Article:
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Vallabh E. Das; Alternating Fixation and Saccade Behavior in Nonhuman Primates with Alternating Occlusion–Induced Exotropia. Invest. Ophthalmol. Vis. Sci. 2009;50(8):3703-3710. doi: 10.1167/iovs.08-2772.
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purpose. Nonhuman primates reared with daily alternating monocular occlusion (AMO) during their first few months of life develop large horizontal strabismus, A/V patterns and dissociated vertical deviation (DVD). In addition, these animals often alternate or switch the fixating eye during binocular viewing. The purpose of this study was to characterize the alternating fixation behavior of these animals during visually guided saccade tasks.
methods. Binocular eye movements were measured in two monkeys with AMO-induced exotropia as they performed a visually guided saccade task (random target presentation over a ±15° grid horizontally and vertically) during either monocular or binocular viewing.
results. During binocular viewing, large target steps into the temporal hemifield of the nonfixating eye (nasal retina of the nonfixating eye) produced fixation switches. Target steps into the nasal hemifield of the nonfixating eye (temporal retina of the nonfixating eye) tended not to produce a fixation switch. There were no significant differences in the amplitude–peak velocity or amplitude–duration main sequence relationships between alternating (binocular viewing) and nonalternating saccades (monocular or binocular viewing). Saccade latency tended to be greater during binocular viewing than during monocular viewing.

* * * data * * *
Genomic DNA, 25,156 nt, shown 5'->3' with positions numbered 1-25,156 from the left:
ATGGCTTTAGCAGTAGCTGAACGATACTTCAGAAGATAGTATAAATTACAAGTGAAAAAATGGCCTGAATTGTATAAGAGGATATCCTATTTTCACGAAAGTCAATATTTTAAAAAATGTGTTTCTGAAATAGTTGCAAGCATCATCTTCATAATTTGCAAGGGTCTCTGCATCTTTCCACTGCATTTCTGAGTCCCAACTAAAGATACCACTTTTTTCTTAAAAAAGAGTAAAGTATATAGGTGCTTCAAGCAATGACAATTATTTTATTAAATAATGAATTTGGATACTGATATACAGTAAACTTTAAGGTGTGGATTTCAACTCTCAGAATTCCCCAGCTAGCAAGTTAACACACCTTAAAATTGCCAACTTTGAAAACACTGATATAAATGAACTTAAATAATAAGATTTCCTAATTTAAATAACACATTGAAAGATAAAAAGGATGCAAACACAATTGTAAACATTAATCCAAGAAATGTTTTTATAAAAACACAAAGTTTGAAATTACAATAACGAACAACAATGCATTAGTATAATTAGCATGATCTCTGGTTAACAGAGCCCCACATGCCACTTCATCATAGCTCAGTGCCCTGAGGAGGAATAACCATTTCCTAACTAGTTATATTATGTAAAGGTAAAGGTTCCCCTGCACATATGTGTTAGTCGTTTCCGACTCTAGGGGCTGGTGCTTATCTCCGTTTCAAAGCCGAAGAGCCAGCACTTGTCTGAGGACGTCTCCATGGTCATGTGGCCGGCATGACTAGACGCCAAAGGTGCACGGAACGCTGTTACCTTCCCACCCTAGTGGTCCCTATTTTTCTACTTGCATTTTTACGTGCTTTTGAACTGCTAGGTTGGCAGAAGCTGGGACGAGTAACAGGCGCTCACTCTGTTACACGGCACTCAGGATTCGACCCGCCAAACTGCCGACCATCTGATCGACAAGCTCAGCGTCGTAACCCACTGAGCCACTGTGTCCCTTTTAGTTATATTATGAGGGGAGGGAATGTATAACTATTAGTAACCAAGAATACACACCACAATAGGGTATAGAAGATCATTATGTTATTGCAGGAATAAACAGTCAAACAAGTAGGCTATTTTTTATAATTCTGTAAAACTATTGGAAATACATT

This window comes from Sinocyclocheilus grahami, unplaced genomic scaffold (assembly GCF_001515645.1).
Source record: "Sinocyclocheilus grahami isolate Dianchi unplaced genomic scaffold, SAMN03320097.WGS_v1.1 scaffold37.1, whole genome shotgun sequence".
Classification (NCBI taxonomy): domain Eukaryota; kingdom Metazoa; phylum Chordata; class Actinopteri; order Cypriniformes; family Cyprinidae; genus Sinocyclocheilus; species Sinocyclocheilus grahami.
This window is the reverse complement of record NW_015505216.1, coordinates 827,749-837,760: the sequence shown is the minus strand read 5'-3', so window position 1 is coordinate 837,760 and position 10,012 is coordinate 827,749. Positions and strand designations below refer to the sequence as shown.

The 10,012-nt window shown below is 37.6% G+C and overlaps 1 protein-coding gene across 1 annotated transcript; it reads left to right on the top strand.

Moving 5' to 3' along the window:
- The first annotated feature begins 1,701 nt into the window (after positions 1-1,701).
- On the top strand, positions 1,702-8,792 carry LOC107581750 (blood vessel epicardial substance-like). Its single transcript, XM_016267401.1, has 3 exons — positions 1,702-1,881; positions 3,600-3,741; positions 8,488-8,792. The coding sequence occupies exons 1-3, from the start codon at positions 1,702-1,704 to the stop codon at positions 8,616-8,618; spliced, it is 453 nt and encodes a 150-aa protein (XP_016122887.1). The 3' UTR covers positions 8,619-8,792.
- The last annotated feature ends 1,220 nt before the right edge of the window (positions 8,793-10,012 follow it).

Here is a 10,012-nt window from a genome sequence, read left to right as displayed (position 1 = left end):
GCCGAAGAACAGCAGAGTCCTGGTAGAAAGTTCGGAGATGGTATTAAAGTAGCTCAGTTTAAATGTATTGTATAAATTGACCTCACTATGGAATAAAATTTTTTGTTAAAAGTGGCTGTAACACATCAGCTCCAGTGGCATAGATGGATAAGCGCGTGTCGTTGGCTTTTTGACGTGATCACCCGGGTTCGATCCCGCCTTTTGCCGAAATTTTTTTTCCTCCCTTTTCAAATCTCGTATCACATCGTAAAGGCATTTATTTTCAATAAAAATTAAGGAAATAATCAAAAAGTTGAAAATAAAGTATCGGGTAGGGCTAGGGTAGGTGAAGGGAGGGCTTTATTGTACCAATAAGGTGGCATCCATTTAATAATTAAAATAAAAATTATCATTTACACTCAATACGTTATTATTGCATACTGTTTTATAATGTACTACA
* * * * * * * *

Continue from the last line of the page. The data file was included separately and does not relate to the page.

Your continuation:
conclusions. This study shows that the AMO model for strabismus may be used for studying neural circuits involved in generating alternating fixation and alternating saccade behavior. Since patterns of alternating fixation are likely to be influenced by patterns of visual suppression, alternating saccade behavior may also be used as a probe to study mechanisms of visual suppression in strabismus.
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